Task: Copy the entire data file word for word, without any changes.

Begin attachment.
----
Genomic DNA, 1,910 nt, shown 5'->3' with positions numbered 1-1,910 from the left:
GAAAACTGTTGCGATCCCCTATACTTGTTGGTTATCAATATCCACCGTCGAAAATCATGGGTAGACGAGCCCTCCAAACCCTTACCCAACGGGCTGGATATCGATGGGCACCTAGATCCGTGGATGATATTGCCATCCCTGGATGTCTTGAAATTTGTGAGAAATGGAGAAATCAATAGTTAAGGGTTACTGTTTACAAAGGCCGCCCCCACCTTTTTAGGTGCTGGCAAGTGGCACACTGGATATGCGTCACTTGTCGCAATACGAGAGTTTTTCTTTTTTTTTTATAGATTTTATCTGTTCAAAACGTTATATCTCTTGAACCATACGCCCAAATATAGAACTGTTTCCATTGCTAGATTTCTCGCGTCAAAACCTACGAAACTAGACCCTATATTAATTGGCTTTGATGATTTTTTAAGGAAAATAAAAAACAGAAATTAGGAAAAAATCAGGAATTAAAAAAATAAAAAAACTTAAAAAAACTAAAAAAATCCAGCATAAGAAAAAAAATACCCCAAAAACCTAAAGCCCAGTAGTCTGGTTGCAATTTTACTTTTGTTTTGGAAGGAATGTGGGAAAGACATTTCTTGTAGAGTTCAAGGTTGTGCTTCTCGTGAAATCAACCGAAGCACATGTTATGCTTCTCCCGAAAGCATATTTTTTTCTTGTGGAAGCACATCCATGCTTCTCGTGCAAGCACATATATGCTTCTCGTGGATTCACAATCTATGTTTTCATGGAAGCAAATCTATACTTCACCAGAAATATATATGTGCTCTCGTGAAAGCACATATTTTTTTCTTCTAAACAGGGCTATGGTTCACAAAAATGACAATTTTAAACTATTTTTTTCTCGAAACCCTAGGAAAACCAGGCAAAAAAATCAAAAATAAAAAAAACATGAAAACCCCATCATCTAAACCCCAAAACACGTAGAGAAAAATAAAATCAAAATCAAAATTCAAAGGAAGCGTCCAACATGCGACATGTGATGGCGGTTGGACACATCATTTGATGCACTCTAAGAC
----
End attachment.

Genomic DNA, 1,910 nt, shown 5'->3' with positions numbered 1-1,910 from the left:
GAAAACTGTTGCGATCCCCTATACTTGTTGGTTATCAATATCCACCGTCGAAAATCATGGGTAGACGAGCCCTCCAAACCCTTACCCAACGGGCTGGATATCGATGGGCACCTAGATCCGTGGATGATATTGCCATCCCTGGATGTCTTGAAATTTGTGAGAAATGGAGAAATCAATAGTTAAGGGTTACTGTTTACAAAGGCCGCCCCCACCTTTTTAGGTGCTGGCAAGTGGCACACTGGATATGCGTCACTTGTCGCAATACGAGAGTTTTTCTTTTTTTTTTATAGATTTTATCTGTTCAAAACGTTATATCTCTTGAACCATACGCCCAAATATAGAACTGTTTCCATTGCTAGATTTCTCGCGTCAAAACCTACGAAACTAGACCCTATATTAATTGGCTTTGATGATTTTTTAAGGAAAATAAAAAACAGAAATTAGGAAAAAATCAGGAATTAAAAAAATAAAAAAACTTAAAAAAACTAAAAAAATCCAGCATAAGAAAAAAAATACCCCAAAAACCTAAAGCCCAGTAGTCTGGTTGCAATTTTACTTTTGTTTTGGAAGGAATGTGGGAAAGACATTTCTTGTAGAGTTCAAGGTTGTGCTTCTCGTGAAATCAACCGAAGCACATGTTATGCTTCTCCCGAAAGCATATTTTTTTCTTGTGGAAGCACATCCATGCTTCTCGTGCAAGCACATATATGCTTCTCGTGGATTCACAATCTATGTTTTCATGGAAGCAAATCTATACTTCACCAGAAATATATATGTGCTCTCGTGAAAGCACATATTTTTTTCTTCTAAACAGGGCTATGGTTCACAAAAATGACAATTTTAAACTATTTTTTTCTCGAAACCCTAGGAAAACCAGGCAAAAAAATCAAAAATAAAAAAAACATGAAAACCCCATCATCTAAACCCCAAAACACGTAGAGAAAAATAAAATCAAAATCAAAATTCAAAGGAAGCGTCCAACATGCGACATGTGATGGCGGTTGGACACATCATTTGATGCACTCTAAGAC